But I wonder if the number of female applicants for the Nicholl Fellowship is indicative of a larger reality, that there simply are more men than women pursuing screenwriting. Or if that number is anomaly this year.

      I’m going to follow up on this post next week with one featuring a bunch of links to articles and studies spotlighting the issue of diversity in the writing profession. None of this will create solutions necessarily, but at least raise awareness which may contribute to a long-term change.

      1. Lydia Mulvey says:

        Scott, the number of female entrants in the Nicholl this year is slightly down on last year.

        However, the encouraging thing about the Nicholl is that the number of women who receive a fellowship is about the same ratio (give or take) as the number of female entrants. 36 of the 138 Academy Fellows are women.

        So in contests where the scripts are read blind, without the reader knowing the gender, the female-written scripts perform just as well as the male.

  2. As a woman writer, here are my observations:
    1. If you hold a dayjob and are married and have children, your writing time is severely limited (if you let it). People remark to me all the time, “I don’t know how you find time to do all of that.” I find the time because I want to change my life and that’s something that requires more than sitting idly by.
    2. Women are more afraid to take risks than men. There are several risks involved in writing, getting your stuff out there, having people like/reject it, etc.
    3. In line with number 2, my writing group though mostly women they have not taken that step to publish anything because they second guess themselves and can’t get out of their own heads.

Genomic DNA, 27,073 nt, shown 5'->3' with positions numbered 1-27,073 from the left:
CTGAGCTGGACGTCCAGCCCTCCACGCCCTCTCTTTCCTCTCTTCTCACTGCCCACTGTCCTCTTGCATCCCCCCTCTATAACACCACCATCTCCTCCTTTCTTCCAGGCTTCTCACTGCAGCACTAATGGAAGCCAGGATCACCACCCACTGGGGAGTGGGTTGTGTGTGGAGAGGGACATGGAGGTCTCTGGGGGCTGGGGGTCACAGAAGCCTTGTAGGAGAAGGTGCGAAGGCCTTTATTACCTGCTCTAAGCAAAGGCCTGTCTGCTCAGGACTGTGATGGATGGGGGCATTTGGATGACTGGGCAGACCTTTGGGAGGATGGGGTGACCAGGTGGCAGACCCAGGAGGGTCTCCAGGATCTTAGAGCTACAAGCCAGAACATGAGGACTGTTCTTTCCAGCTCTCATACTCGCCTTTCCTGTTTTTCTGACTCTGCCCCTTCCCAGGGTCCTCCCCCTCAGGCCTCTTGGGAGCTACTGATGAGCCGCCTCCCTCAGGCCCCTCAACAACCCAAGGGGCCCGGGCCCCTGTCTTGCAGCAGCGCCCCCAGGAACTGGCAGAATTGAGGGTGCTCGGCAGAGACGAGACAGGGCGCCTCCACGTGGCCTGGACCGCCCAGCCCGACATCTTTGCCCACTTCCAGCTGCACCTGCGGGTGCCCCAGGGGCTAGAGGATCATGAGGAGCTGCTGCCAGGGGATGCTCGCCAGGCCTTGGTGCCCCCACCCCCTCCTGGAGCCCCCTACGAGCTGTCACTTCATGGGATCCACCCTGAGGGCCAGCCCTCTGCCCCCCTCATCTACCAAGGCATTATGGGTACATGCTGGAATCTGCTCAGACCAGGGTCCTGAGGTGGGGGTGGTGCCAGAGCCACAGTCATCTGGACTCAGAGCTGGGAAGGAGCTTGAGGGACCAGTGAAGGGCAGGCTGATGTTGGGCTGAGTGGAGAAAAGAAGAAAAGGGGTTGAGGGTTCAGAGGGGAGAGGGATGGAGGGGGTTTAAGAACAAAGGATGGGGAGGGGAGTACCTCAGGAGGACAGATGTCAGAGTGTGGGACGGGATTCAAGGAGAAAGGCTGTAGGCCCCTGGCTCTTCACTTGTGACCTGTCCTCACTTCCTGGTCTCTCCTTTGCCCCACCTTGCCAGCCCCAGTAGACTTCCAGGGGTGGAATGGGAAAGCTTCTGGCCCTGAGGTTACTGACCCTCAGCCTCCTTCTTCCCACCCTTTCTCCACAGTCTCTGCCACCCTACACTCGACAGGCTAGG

That’s just my 2 cents and my own personal experiences.

    1. Scott says:

      Re #1: I commend you for your persistence and effort. There really is no other way around it, to succeed as a writer, one has to put in the hours at learning and practicing the craft, and pounding out pages.

      Re #2 and #3: No way around that either. A writer cannot hope to sell anything if they don’t get it out there in a position to be sold. Second-guessing is probably non-gender specific as I’ve dealt with plenty of male writers who have the same issue. I’ve certain second-guessed myself countless times on projects. There’s no real quantifiable solution to this. You write what you think works. You get feedback from knowledgeable people including professional readers, you weigh their criticisms and decide which you think are legitimate, you rewrite, continue that loop until you feel like this is as good as it gets for right now, then put it out there for reps and buyers to read.

      The thing is – and all working screenwriters know this – you’re going to have to rewrite it anyway. If a rep takes you on, they will offer you some changes you should make. When the script goes out and sells, the buyers will have you make changes. Hell, even when they shoot the movie, each day there can be changes to the dialogue and action, depending upon production considerations.